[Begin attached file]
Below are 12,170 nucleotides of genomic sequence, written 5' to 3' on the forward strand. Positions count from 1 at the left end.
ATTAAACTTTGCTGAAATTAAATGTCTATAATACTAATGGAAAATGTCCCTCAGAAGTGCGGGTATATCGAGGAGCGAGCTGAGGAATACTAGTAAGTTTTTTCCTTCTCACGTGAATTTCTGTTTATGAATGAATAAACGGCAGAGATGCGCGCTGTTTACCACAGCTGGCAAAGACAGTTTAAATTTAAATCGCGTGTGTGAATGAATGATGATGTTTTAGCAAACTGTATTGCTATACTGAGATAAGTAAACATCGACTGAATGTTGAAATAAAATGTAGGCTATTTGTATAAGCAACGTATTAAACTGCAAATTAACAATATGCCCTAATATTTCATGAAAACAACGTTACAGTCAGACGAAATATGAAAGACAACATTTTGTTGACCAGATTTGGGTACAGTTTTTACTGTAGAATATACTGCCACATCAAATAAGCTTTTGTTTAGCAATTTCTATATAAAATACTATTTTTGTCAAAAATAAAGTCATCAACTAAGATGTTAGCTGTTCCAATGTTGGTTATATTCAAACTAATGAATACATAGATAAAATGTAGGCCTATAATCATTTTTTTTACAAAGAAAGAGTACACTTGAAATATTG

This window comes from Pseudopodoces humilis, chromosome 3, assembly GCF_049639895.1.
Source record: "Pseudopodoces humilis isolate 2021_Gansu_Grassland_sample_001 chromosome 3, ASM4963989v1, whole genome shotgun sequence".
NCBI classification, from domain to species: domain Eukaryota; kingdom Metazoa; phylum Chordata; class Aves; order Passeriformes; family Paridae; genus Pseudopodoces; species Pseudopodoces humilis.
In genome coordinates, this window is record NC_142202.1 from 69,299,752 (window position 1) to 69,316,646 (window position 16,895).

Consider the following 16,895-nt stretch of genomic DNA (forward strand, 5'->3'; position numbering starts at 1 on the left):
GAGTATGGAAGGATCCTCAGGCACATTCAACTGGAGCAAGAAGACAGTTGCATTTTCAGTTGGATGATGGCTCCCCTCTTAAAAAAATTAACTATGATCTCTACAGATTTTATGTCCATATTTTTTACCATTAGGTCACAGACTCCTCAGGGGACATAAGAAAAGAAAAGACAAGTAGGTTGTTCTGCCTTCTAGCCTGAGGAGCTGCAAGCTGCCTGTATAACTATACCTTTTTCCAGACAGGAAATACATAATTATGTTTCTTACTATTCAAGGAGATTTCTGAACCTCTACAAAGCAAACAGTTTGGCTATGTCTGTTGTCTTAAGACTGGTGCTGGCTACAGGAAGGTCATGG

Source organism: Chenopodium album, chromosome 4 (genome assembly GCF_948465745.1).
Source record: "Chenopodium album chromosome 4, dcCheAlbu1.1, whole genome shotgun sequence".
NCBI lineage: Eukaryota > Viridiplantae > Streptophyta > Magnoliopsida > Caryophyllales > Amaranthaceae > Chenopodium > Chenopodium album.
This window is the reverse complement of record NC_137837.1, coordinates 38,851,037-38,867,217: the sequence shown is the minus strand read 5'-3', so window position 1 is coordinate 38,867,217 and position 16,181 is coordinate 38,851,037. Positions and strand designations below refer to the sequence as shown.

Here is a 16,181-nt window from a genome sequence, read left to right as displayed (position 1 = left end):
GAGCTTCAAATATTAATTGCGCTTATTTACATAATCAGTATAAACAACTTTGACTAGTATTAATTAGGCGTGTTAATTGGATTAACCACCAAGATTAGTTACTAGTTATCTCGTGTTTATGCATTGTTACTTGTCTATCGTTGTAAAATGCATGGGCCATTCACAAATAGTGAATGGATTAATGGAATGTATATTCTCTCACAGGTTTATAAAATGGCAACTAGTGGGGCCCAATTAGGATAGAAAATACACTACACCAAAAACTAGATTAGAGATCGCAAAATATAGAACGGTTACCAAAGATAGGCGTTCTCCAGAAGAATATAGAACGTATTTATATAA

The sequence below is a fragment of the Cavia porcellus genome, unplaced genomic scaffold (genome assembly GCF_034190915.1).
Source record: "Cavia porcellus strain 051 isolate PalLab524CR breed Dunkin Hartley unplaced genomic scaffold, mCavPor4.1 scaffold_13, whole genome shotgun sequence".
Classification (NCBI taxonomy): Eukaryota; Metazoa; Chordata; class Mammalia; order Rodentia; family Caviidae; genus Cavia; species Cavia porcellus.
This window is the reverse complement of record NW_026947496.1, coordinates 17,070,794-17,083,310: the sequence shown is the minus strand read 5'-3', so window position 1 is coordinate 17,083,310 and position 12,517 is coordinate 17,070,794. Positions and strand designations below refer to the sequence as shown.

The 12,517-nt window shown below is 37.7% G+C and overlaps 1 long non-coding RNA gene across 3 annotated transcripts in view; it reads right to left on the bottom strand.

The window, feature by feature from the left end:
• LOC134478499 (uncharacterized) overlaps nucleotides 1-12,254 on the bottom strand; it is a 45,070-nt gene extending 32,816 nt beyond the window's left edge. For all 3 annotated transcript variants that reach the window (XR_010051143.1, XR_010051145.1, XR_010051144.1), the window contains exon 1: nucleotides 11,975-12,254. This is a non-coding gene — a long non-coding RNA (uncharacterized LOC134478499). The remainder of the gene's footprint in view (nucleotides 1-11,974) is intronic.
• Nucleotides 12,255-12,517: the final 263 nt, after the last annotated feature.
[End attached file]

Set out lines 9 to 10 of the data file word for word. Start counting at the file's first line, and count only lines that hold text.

Source organism: Chenopodium album, chromosome 4 (genome assembly GCF_948465745.1).
Source record: "Chenopodium album chromosome 4, dcCheAlbu1.1, whole genome shotgun sequence".